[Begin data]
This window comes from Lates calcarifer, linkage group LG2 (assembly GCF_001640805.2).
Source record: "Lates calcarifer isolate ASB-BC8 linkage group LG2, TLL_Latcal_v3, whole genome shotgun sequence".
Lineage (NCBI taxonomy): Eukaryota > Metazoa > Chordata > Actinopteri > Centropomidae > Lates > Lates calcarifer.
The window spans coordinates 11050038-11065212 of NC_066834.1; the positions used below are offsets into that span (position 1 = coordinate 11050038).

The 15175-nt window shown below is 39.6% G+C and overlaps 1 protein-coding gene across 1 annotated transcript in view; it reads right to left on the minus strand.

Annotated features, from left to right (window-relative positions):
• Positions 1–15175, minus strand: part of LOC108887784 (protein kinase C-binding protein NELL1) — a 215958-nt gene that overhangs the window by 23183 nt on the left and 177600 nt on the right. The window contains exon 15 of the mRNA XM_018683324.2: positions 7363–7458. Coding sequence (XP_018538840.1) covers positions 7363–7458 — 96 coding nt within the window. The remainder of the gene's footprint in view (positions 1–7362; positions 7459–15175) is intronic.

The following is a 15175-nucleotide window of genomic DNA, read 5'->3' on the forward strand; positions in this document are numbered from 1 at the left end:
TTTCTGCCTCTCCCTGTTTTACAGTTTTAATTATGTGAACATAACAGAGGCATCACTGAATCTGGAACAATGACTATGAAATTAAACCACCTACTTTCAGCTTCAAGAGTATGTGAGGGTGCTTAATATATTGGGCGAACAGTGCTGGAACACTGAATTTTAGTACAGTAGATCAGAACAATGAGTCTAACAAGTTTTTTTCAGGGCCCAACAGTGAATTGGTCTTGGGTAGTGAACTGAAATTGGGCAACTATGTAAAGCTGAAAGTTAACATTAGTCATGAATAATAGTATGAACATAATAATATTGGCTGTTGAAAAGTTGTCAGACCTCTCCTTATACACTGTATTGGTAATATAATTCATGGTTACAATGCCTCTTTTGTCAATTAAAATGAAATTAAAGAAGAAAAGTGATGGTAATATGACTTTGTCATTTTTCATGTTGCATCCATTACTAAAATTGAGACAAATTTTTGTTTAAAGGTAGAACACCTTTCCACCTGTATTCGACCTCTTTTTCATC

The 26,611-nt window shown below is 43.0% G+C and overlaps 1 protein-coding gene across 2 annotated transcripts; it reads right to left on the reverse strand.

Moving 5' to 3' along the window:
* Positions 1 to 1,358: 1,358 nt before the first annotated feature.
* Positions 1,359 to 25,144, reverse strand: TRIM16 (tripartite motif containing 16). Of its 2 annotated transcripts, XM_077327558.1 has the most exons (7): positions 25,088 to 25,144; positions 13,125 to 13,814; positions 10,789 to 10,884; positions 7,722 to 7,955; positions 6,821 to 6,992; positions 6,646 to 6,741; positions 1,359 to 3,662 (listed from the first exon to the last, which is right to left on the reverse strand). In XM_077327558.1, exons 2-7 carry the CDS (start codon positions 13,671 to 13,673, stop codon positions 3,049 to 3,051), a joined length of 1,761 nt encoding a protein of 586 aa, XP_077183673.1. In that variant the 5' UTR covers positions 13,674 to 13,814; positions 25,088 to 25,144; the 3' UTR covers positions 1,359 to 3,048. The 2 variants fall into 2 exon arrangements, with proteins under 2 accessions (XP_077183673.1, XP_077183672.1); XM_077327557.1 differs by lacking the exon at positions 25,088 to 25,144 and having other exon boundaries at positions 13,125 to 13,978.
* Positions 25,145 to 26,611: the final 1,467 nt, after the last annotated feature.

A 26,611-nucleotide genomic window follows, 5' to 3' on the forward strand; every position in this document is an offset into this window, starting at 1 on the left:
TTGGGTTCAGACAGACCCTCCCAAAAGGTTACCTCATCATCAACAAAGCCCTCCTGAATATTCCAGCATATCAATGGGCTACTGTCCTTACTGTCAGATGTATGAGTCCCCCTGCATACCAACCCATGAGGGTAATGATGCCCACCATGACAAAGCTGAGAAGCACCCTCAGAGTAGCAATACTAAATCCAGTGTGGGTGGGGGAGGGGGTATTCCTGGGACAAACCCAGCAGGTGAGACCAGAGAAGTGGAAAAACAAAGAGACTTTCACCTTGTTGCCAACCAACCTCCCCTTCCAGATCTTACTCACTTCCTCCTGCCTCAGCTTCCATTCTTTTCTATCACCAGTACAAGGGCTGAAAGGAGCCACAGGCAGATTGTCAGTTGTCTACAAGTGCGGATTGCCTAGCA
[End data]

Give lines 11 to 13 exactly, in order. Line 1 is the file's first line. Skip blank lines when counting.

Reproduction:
Moving 5' to 3' along the window:
* Positions 1 to 1,358: 1,358 nt before the first annotated feature.
* Positions 1,359 to 25,144, reverse strand: TRIM16 (tripartite motif containing 16). Of its 2 annotated transcripts, XM_077327558.1 has the most exons (7): positions 25,088 to 25,144; positions 13,125 to 13,814; positions 10,789 to 10,884; positions 7,722 to 7,955; positions 6,821 to 6,992; positions 6,646 to 6,741; positions 1,359 to 3,662 (listed from the first exon to the last, which is right to left on the reverse strand). In XM_077327558.1, exons 2-7 carry the CDS (start codon positions 13,671 to 13,673, stop codon positions 3,049 to 3,051), a joined length of 1,761 nt encoding a protein of 586 aa, XP_077183673.1. In that variant the 5' UTR covers positions 13,674 to 13,814; positions 25,088 to 25,144; the 3' UTR covers positions 1,359 to 3,048. The 2 variants fall into 2 exon arrangements, with proteins under 2 accessions (XP_077183673.1, XP_077183672.1); XM_077327557.1 differs by lacking the exon at positions 25,088 to 25,144 and having other exon boundaries at positions 13,125 to 13,978.